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Grain   /greɪn/   Listen
Grain

noun
1.
A relatively small granular particle of a substance.  "A grain of sugar"
2.
Foodstuff prepared from the starchy grains of cereal grasses.  Synonyms: cereal, food grain.
3.
The side of leather from which the hair has been removed.
4.
A weight unit used for pearls or diamonds: 50 mg or 1/4 carat.  Synonym: metric grain.
5.
1/60 dram; equals an avoirdupois grain or 64.799 milligrams.
6.
1/7000 pound; equals a troy grain or 64.799 milligrams.
7.
Dry seed-like fruit produced by the cereal grasses: e.g. wheat, barley, Indian corn.  Synonym: caryopsis.
8.
A cereal grass.
9.
The smallest possible unit of anything.  "He does not have a grain of sense"
10.
The direction, texture, or pattern of fibers found in wood or leather or stone or in a woven fabric.
11.
The physical composition of something (especially with respect to the size and shape of the small constituents of a substance).  Synonym: texture.  "Sand of a fine grain" , "Fish with a delicate flavor and texture" , "A stone of coarse grain"



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"Grain" Quotes from Famous Books



... legions of the eastern provinces and large contingents of Oriental allies. During the winter of B.C. 32-31, he had his head-quarters at Patrae (now Patras), on the Gulf of Corinth, and his army, scattered in detachments among the coast towns, was kept supplied with grain by ships from Alexandria. Antony's war fleet, strengthened by squadrons of Phoenician and Egyptian galleys, lay safely in the land-locked Ambracian Gulf (now the Gulf of Arta), approached by a winding strait that could ...
— Famous Sea Fights - From Salamis to Tsu-Shima • John Richard Hale

... syllogisms, loved to follow the deductive jugglery of the abbe-philosopher: I saw, or seemed to see, the statue take life in that action of the nostrils, acquiring attention, memory, judgment and all the psychological paraphernalia, even as still waters are aroused and rippled by the impact of a grain of sand. I recovered from my illusion under the instruction of my abler master, the animal. The Capricorn shall teach us that the problem is more obscure than the abbe ...
— The Glow-Worm and Other Beetles • Jean Henri Fabre

... our border. We found everything had been raided by the Sofas, who had sacked, burned or destroyed what they were unable to take away. Heaps of cinders marked the sites of former homesteads, the ground was strewn with potsherds, rice and other grain trodden under foot, while our horses moved forward knee deep in ashes. The whole land, lately very rich, prosperous and thickly peopled, was a melancholy ...
— The Great White Queen - A Tale of Treasure and Treason • William Le Queux

... not call one greater and one smaller, That which fills its period and place is equal to any. I believe a leaf of grass is no less than the journey-work of the stars. And the pismire is equally perfect, and a grain of sand, and the egg of the wren, And the tree-toad is a 'chef-d'oeuvre' for the highest; And the running blackberry would adorn the parlours of heaven, And the narrowest hinge in my hand puts to scorn all machinery, And the cow-crunching with ...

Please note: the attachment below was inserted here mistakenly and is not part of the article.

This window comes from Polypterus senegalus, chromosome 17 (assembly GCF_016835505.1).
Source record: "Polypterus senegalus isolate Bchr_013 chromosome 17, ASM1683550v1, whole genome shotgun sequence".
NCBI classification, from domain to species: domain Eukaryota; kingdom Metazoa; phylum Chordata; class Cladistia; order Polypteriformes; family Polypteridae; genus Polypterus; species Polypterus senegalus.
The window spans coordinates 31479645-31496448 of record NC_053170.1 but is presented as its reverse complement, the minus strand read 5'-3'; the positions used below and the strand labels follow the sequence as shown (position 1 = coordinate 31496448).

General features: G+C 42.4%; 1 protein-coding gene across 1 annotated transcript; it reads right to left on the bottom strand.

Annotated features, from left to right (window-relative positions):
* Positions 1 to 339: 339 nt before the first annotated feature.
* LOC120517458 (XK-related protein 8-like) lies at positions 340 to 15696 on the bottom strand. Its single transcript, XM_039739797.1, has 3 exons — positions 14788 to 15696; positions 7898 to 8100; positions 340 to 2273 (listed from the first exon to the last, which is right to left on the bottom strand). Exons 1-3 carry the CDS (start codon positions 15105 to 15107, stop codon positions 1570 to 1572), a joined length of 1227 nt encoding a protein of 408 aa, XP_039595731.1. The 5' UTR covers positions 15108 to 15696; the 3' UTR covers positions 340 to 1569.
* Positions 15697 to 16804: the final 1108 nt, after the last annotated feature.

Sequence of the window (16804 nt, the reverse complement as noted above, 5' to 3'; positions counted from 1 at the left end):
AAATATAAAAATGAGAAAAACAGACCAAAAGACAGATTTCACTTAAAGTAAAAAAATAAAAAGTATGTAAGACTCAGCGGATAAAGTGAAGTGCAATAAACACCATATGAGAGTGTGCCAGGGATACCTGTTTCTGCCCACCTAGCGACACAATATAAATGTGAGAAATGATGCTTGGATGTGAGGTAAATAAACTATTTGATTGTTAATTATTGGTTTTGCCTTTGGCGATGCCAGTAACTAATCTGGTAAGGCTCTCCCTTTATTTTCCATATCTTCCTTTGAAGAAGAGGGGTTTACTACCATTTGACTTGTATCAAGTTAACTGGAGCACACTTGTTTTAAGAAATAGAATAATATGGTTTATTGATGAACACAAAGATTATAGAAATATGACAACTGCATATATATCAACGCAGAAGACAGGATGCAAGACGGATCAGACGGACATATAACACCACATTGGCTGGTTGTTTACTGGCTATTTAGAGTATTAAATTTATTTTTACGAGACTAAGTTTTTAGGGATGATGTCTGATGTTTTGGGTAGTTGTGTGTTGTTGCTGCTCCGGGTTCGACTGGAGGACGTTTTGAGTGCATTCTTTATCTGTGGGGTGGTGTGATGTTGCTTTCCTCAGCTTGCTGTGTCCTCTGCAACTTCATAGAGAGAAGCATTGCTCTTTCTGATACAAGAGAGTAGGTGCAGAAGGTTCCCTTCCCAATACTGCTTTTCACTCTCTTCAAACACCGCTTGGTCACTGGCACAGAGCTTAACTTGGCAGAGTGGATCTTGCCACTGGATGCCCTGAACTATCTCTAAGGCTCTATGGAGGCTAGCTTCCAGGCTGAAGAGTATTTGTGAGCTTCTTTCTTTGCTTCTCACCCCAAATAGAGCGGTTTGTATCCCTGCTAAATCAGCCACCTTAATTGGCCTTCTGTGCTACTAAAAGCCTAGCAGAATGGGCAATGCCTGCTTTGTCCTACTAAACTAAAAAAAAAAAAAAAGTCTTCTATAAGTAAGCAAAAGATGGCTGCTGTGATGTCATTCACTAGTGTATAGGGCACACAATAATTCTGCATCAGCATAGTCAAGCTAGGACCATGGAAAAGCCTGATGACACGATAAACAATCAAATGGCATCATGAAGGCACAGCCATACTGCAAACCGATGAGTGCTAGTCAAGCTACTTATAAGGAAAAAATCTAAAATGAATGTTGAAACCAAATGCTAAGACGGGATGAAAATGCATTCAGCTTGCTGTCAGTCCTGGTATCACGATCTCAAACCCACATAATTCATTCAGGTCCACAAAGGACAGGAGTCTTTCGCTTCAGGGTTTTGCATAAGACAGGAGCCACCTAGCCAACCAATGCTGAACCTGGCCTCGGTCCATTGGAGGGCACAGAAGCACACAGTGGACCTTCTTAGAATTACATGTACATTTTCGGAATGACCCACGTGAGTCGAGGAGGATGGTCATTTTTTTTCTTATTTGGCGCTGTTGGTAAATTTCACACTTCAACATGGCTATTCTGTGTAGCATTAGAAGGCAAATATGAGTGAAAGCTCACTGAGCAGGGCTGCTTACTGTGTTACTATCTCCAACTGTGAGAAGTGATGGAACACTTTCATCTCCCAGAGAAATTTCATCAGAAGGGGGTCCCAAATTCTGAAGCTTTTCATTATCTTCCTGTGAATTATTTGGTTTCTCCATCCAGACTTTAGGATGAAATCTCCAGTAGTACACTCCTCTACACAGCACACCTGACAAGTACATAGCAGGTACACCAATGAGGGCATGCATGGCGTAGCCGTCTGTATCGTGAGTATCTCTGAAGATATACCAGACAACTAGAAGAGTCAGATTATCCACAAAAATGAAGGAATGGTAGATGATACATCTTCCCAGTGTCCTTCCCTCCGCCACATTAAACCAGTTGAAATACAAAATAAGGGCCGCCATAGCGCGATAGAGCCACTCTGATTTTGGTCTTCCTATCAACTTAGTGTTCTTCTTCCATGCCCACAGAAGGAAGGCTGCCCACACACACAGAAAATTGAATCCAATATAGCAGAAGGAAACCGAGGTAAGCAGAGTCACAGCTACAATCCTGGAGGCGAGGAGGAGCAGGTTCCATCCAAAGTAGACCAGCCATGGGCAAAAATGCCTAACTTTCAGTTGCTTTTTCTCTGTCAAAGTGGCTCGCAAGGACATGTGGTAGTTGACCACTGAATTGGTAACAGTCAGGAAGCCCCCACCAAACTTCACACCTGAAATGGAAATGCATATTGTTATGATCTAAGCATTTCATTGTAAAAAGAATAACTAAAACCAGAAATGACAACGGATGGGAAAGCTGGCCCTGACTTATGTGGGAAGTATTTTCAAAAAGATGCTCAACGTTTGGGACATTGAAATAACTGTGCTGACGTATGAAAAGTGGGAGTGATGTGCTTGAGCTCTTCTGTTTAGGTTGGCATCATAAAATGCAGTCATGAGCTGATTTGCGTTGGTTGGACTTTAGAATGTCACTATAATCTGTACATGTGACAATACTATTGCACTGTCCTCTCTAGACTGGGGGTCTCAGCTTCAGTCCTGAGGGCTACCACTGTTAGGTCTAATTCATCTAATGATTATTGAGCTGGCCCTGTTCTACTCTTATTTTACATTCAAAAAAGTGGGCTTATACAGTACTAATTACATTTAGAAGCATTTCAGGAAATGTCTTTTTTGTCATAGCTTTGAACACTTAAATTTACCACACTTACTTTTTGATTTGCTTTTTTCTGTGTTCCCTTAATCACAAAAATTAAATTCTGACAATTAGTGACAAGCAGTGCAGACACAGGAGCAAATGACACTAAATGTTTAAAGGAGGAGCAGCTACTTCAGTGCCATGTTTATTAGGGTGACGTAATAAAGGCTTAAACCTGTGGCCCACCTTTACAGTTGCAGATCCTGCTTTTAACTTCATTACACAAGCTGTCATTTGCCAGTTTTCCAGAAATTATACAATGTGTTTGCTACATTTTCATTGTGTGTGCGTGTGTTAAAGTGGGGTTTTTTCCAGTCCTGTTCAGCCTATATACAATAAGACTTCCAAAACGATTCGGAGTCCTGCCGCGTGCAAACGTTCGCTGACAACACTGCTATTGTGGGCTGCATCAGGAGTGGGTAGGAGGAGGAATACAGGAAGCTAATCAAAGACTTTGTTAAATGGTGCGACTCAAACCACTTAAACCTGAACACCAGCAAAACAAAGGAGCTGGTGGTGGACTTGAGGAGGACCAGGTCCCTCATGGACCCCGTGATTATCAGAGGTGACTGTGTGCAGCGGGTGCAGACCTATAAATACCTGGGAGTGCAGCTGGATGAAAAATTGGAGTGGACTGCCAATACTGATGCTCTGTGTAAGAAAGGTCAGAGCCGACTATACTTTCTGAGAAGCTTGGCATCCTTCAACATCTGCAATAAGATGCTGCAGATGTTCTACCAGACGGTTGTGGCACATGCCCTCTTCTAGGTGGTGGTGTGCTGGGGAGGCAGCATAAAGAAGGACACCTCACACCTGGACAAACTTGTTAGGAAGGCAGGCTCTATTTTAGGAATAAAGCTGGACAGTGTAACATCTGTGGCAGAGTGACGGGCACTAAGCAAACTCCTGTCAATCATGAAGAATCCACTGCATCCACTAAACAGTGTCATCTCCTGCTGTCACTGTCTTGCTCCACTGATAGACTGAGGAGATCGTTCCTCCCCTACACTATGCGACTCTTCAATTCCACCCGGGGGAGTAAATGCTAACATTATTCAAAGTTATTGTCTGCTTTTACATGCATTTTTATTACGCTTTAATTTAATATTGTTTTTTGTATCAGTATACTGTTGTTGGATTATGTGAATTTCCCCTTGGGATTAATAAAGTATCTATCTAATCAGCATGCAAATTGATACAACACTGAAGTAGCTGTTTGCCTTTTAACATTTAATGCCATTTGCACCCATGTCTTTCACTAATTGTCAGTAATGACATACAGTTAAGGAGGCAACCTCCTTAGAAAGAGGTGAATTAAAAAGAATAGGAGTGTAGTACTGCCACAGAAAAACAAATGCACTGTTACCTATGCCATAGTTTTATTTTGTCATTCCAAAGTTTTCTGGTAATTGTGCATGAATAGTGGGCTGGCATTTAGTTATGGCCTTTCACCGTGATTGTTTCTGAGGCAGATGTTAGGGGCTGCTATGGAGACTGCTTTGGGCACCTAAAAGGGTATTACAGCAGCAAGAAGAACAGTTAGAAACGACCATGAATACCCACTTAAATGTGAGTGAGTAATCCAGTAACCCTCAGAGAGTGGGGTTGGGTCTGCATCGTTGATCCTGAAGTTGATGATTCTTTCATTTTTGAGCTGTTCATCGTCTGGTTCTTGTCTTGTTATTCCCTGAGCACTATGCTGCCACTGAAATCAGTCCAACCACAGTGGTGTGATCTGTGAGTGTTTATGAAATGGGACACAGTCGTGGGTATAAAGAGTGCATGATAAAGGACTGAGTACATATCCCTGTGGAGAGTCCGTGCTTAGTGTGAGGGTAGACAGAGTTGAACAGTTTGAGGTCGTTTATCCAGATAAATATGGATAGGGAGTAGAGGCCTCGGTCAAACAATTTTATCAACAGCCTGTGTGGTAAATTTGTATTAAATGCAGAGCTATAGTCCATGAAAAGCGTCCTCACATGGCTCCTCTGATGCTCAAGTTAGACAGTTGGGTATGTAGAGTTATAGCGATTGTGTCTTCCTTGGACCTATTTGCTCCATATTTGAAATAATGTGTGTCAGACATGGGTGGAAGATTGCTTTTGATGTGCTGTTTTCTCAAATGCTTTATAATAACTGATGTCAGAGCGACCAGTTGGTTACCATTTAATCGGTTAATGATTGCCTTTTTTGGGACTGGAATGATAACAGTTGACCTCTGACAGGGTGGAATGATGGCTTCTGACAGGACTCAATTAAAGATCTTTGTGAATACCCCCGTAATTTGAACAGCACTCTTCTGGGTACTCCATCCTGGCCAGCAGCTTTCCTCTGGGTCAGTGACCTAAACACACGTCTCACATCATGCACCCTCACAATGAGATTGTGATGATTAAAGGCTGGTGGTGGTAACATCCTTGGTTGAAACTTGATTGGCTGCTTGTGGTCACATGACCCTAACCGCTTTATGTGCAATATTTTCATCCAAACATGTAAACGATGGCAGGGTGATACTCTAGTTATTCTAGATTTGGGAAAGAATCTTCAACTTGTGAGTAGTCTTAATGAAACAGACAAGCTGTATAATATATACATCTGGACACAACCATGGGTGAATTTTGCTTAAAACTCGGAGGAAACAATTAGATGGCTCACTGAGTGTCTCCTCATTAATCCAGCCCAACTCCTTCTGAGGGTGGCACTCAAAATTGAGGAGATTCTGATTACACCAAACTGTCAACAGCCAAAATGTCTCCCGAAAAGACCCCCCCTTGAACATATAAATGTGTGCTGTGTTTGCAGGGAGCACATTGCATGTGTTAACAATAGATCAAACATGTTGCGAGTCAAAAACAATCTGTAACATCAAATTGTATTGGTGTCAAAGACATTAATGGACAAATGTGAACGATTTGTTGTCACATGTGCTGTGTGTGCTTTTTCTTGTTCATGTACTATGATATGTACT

— The Meaning of Good—A Dialogue • G. Lowes Dickinson

... shaped out of a block of a special kind of volcanic stone, called recinta, an implement inherited from Aztec times. The maiz has been boiled with a little lime, and is somewhat softened, and she places handfuls of the grain upon the metate, adding water, and shortly reduces it to a stiff paste under the grinding of the upper stone. The tortilla is then patted out into the form of a thin pancake and baked in an earthenware dish, or casuela. If it is to be our fortune to partake ...
— Mexico • Charles Reginald Enock

... went among the sufferers, and administered the medicine, giving at each injection about 1-64th of a grain. It was remarkable in its effects. Within a half hour the sickening feeling in the stomach disappeared, the eyes began to grow bright again, the pulse full, and the patient ...
— The Wonder Island Boys: Adventures on Strange Islands • Roger Thompson Finlay

... years following Hammer v. Dagenhart, a variety of measures designed to regulate economic activities, directly or indirectly, were held void on similar grounds. Excise taxes on the profits of factories in which child labor was employed,[18] on the sale of grain futures on markets which failed to comply with federal regulations,[19] on the sale of coal produced by nonmembers of a coal code established as a part of a federal regulatory scheme,[20] and a tax on the processing of agricultural ...
— The Constitution of the United States of America: Analysis and Interpretation • Edward Corwin

... or any other supernatural topic, than the Lord High Chancellor or the Leader of the House of Commons. How different is the intellectual regime of Eastern countries! In Syria and Palestine and Egypt you might as well dispute the efficacy of grass or grain as of magic. There is no controversy about the matter. The effect of this, the unanimous belief of an ignorant people upon the mind of a stranger, is extremely curious, and well worth noticing. A man coming ...
— Eothen • A. W. Kinglake

... been bitten by a flea, and as the summer is very hot, and there has been much talk of mad dogs, she is convinced that the flea was a mad flea, and that she shall die of hydrophobia. (As it happens, the flea is not a flea at all, but a grain of snuff.) However, the Black Doctor is sent for, and finds the King as affable as usual, but Mlle. de Coulanges coiled up on a sofa—like something between a cat and a naughty child afraid of being scolded—and hiding her face. On being coaxed with the proper medical manner, she at last ...